One in two employers do not intend to hire deaf people. When he went for job interviews, Mr Alfred Yeo, who is deaf, would be asked how he would communicate with colleagues, or if he could read lips.
Many of these companies would not follow up after. But two years ago, the 38-year-old landed a job as an accounts manager, and his employer made it a point to email all his workers beforehand to share details on how to communicate with deaf people.
Mr Yeo’s experience is a rare one, going by a survey of 77 companies conducted by a group of final-year students from Nanyang Technological University (NTU). Only one in 10 employers surveyed have positive attitudes towards hiring deaf people, and one in two admit they have no intention to do so.
Some of the reasons given include concerns that deaf persons would not be able to communicate with clients, bosses and colleagues. Some of them said they had not come across any deaf applicants — perhaps by design. Born with a dead right ear, Mr Alan Soh would struggle over whether to make it known that he was hard of hearing when he applies for jobs.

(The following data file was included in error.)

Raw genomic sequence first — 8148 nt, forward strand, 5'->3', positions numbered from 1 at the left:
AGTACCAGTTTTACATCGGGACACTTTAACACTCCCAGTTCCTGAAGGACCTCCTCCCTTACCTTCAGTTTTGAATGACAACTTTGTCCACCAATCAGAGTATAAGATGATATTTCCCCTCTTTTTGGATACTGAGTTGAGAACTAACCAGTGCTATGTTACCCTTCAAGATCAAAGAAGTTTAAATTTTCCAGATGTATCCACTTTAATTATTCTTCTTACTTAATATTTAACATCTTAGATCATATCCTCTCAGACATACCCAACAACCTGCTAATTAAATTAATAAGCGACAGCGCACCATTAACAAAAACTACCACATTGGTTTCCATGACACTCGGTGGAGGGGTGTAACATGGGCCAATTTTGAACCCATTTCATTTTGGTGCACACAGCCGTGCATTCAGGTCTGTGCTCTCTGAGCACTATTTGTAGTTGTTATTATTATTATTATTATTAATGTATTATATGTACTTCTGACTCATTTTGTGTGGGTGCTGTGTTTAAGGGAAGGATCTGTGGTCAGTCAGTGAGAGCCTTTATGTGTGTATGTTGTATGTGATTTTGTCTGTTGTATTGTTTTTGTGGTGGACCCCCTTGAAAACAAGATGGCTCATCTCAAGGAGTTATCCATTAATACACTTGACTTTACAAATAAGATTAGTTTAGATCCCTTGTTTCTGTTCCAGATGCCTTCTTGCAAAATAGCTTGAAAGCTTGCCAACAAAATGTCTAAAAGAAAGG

Although he has had cochlear implant surgery done on his right ear, the 38-year-old remains apprehensive about writing his contact number on job applications, for fear he would not be able to clearly hear what recruiters say over the phone. “I (was) worried — will it blow my chances of being granted a job interview?” he said.
Even as they see attitudes gradually changing, deaf persons and associations that work with this group did not find the survey results surprising, noting that securing a job remains a significant challenge. Touch Silent Club senior manager Danny Loke said: “The fear of discrimination is still very real among the deaf community as they often struggle to decide if they should indicate their hearing loss in their resumes.”